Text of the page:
In turn, the animals are once again viewed as a national treasure to be protected and promoted. Preservation of the wild herds of nearly extinct vicunas and guanacos has become a priority, and hunting bans have been imposed and enforced. Research into management and breeding of the llama has been instituted and carried on in conjunction with current alpaca research. Obviously, modern transportation has reduced the importance of the llama as a beast of burden. Primary emphasis is now being placed on this animal as a food source with fiber production as a secondary function. The exportation of camelids has been closely monitored and discouraged as the Andean countries attempt to improve the quality of their stock and build numbers.
History of the Llama — North America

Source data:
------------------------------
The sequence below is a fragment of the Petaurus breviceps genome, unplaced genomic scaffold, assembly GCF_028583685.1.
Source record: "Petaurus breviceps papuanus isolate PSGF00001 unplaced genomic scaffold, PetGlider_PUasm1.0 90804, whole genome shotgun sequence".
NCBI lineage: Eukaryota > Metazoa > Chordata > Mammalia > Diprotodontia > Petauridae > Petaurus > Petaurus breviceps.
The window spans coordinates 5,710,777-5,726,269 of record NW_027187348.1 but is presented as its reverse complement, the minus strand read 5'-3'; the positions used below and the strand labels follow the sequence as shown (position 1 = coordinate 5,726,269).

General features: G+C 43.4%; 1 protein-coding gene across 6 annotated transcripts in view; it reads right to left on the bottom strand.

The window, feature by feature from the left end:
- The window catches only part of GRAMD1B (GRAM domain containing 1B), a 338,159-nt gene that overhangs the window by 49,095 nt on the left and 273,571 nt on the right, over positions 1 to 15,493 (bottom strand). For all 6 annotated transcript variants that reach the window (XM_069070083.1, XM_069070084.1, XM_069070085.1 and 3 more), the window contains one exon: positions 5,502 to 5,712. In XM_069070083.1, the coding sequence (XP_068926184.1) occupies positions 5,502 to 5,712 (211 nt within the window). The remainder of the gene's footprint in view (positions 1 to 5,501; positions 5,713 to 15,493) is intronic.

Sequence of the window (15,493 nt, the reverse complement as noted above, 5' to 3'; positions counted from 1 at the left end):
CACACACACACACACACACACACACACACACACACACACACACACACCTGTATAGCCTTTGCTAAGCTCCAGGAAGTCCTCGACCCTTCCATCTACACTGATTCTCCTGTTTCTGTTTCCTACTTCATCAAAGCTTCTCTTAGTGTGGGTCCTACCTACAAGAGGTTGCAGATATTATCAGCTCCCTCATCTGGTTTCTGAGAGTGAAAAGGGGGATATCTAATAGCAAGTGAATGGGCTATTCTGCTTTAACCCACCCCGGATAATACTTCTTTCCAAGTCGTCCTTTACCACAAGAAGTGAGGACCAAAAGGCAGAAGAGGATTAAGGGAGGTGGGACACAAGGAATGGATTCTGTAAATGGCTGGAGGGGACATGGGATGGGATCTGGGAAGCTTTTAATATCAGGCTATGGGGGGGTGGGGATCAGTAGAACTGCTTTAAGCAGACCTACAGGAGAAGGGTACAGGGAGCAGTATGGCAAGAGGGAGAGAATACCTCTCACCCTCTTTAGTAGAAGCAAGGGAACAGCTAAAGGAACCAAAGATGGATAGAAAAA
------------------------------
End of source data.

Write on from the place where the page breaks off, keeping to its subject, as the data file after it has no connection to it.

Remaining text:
The llama is a relative newcomer in North America. After the presumed migration of the original camelid seed to Asia and South America, there were no camelids in North America until the importation of llamas as zoo exhibits into the United States in the late 1800s. The number of imports were small and generally included guanacos or guanaco hybrids. Alpaca and vicuna importations were negligible, and any traces of these species in the United States at that time probably arrived via hybrids. One of the more significant importations was made in the early 1900s by William Randolph Hearst to populate his San Simeon estate with these animals as well as a number of other exotic species. Reported to have numbered twelve animals, Hearst's importation is thought to have been the largest to that date. In 1930, importation was cut off by a "Foot and Mouth Disease" (FMD) embargo on all South American hoofed stock. Thereafter, the only stock legally entering the United States came from Canada where the llama population was equally limited. Some unauthorized entries reportedly took place after 1930 but again were small.